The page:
Final note: Despite its flaws, Vampire Princess Miyu is still very good. It's worth a look if you are into horror and supernatural anime, especially for Halloween. If you want to check out similar titles, check out Master of Mosquiton, Hellsing, Elfen Lied, etc. 

See you on Sunday! 

Saturday, October 27, 2012

Update-Halloween Special/November/December Reviews

Hello again, this is the Eclectic Dude.

Once again, another update: We Shadows review is put off indefinitely, if ever. I will still be doing a Halloween special review posted on Wednesday, over Vampire Princess Miyu.

November Reviews
4th: 10 Favorite Anime Theme Songs

18th: Anime Review 45-Gunsmith Cats

December Reviews (so far, details TBC)
2nd: Anime Review 46-Dragon Half

The Eclectic Dude

Sunday, October 14, 2012

Anime Review No. 43-The Sacred Blacksmith

The Sacred Blacksmith
12 episode TV series, October-December 2009
Studio: Manglobe, Director: Masamitsu Hidaka, Writers: Masashi Suzuki and Rie Koshika
Licensed by Funimation

Well, Fantasy has gone to the Now portion, where I cover two titles I own that are more recent. This is only to prove that I do own anime titles from not just the 90s but also from more current years.

Now, onto The Sacred Blacksmith: a title I’ve owned for a few years. I got it at a Best Buy while I was living at out-of-state college. It was something I had never heard, but was intrigued by the cover art and the fact that it was the complete collection for about $25. This was back in the day when anime distribution companies (like Funimation who released this) began to sell anime in complete collection sets, as opposed to single DVDs with only 3-4 episodes per disc for a good chunk of money.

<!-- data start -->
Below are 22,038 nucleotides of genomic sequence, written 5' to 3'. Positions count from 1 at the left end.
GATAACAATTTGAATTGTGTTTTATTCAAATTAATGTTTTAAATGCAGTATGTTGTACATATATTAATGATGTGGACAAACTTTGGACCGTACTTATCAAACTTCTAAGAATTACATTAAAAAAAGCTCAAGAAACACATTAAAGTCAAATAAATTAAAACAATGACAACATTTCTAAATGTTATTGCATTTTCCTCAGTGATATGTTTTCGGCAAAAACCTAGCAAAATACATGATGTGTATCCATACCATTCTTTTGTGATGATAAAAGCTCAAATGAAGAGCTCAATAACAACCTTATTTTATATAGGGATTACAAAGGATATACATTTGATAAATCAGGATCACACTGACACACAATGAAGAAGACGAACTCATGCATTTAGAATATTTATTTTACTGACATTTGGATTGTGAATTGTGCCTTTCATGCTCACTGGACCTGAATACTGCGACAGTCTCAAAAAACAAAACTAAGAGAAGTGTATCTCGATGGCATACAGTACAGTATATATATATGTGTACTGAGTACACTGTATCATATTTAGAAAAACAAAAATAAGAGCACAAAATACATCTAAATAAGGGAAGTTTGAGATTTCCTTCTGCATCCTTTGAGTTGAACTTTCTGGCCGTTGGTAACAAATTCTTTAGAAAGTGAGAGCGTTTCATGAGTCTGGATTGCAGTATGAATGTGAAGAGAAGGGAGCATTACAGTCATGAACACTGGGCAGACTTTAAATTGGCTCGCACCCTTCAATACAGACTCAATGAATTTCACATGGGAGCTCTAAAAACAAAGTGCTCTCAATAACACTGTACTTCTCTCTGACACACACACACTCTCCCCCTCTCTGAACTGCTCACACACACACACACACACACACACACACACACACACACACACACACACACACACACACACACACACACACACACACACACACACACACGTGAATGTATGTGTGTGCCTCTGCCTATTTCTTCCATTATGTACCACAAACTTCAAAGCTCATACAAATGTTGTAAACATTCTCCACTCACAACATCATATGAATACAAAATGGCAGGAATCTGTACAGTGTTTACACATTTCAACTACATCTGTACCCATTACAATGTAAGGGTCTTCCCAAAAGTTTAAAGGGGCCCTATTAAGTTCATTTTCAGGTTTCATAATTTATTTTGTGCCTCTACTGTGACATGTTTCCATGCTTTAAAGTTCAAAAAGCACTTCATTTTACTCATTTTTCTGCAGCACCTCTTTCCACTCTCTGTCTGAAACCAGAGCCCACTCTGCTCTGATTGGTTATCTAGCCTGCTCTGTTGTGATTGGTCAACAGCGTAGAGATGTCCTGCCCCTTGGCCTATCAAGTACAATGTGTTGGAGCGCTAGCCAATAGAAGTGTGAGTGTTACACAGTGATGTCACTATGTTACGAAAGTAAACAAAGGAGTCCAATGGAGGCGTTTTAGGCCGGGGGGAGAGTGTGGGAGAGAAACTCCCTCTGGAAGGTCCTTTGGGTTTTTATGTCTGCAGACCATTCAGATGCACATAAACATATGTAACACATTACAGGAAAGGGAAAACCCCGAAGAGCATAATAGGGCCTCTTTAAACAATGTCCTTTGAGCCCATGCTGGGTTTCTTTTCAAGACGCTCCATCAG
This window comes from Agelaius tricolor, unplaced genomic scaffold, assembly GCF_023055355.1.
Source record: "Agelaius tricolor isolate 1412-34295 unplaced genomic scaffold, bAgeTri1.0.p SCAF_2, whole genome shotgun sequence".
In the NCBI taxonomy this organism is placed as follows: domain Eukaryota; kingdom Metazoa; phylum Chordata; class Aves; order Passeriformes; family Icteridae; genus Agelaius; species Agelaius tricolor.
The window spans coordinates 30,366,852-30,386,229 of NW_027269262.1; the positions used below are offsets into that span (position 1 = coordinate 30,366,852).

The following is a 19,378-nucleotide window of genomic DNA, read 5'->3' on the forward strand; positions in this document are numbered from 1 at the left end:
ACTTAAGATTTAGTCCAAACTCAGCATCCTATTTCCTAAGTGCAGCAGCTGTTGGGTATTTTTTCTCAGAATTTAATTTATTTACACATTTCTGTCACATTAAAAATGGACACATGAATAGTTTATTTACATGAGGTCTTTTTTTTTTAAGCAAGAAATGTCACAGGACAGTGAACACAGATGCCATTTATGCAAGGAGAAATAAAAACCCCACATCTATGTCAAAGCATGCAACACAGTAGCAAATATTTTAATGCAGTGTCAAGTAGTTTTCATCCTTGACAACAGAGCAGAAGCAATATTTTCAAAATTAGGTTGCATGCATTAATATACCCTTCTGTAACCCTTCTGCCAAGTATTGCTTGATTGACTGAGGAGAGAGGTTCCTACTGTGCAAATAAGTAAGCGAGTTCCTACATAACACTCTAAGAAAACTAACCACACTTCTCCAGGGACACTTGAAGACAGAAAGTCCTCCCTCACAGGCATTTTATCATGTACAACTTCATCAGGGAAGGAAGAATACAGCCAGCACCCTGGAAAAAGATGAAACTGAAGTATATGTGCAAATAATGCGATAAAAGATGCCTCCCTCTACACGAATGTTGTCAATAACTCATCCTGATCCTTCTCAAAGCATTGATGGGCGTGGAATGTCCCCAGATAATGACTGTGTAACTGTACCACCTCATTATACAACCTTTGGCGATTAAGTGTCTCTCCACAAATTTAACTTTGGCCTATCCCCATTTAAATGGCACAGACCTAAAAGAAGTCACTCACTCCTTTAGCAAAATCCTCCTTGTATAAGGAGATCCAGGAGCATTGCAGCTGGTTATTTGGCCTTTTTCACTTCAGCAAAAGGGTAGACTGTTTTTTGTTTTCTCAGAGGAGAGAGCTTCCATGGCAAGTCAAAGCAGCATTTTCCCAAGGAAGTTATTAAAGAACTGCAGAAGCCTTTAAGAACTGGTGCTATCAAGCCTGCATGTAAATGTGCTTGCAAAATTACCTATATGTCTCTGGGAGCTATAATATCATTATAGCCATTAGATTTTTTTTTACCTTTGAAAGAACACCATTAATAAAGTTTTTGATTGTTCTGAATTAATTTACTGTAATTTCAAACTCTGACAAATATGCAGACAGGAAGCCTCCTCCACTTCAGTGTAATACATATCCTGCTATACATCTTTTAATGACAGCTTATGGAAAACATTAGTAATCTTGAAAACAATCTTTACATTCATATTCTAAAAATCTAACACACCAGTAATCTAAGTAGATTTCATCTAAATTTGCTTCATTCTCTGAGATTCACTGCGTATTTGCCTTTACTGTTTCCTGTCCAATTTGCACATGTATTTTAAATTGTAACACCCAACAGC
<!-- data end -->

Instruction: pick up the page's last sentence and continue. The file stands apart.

Anyway, The Sacred Blacksmith concerns the tale of Cecily Cambell, a female knight and head of a noble house within the city of Housman. She wants to be well-known like her father and grandfather, but never gets the chance. One day, during a battle when it seems things are going wrong for her, she is saved by Luke Ainsworth, a mysterious and brooding blacksmith with a strange sword (a katana as it turns out). She wants a katana for herself so as to prove she can help to protect the city, so she asks Luke to make one for her. In the process, Cecily gets dragged into an unexpected adventure, one involving mystical swords and the mystery regarding Luke and his cute elfin assistant.

First off, onto the difficult part: I want to like this show, and on the face of it, the premise (a coming of age story with a strong female lead) of this series is pretty interesting. For the first few episodes, it seems that way. But then, it veers off into another story dealing with a princess in exile. They spend 3 episodes on a separate story that really feels out of place. It feels out of place in part due to a different writer for those episodes. Even when it tries to tie itself it with the main story, it feels a bit forced. And after it’s finished up and the main story continues in episode 8 with only 4 more episodes, it smells of filler quite fairly.